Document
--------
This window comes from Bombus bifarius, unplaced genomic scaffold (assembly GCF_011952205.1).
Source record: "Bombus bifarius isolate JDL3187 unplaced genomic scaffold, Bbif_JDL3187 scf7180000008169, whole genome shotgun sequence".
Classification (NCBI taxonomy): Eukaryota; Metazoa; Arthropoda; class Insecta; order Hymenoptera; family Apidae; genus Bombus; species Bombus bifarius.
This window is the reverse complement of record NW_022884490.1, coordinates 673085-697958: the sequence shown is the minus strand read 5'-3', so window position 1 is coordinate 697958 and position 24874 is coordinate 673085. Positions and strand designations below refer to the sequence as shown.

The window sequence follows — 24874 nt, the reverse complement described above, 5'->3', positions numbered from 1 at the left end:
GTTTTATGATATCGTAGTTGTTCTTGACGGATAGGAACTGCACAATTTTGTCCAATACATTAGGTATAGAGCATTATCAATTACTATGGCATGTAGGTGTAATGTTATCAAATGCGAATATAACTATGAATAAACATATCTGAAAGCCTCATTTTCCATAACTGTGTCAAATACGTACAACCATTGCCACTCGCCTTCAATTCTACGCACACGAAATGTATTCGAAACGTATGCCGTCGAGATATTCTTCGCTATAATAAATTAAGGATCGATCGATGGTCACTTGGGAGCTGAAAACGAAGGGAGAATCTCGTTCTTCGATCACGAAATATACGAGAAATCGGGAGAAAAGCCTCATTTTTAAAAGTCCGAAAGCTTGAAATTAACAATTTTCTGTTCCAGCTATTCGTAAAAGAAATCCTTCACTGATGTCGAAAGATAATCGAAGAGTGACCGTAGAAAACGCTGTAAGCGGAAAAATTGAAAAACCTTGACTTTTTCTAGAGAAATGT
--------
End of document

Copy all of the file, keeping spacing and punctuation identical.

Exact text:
This window comes from Bombus bifarius, unplaced genomic scaffold (assembly GCF_011952205.1).
Source record: "Bombus bifarius isolate JDL3187 unplaced genomic scaffold, Bbif_JDL3187 scf7180000008169, whole genome shotgun sequence".
Classification (NCBI taxonomy): Eukaryota; Metazoa; Arthropoda; class Insecta; order Hymenoptera; family Apidae; genus Bombus; species Bombus bifarius.
This window is the reverse complement of record NW_022884490.1, coordinates 673085-697958: the sequence shown is the minus strand read 5'-3', so window position 1 is coordinate 697958 and position 24874 is coordinate 673085. Positions and strand designations below refer to the sequence as shown.

The window sequence follows — 24874 nt, the reverse complement described above, 5'->3', positions numbered from 1 at the left end:
GTTTTATGATATCGTAGTTGTTCTTGACGGATAGGAACTGCACAATTTTGTCCAATACATTAGGTATAGAGCATTATCAATTACTATGGCATGTAGGTGTAATGTTATCAAATGCGAATATAACTATGAATAAACATATCTGAAAGCCTCATTTTCCATAACTGTGTCAAATACGTACAACCATTGCCACTCGCCTTCAATTCTACGCACACGAAATGTATTCGAAACGTATGCCGTCGAGATATTCTTCGCTATAATAAATTAAGGATCGATCGATGGTCACTTGGGAGCTGAAAACGAAGGGAGAATCTCGTTCTTCGATCACGAAATATACGAGAAATCGGGAGAAAAGCCTCATTTTTAAAAGTCCGAAAGCTTGAAATTAACAATTTTCTGTTCCAGCTATTCGTAAAAGAAATCCTTCACTGATGTCGAAAGATAATCGAAGAGTGACCGTAGAAAACGCTGTAAGCGGAAAAATTGAAAAACCTTGACTTTTTCTAGAGAAATGT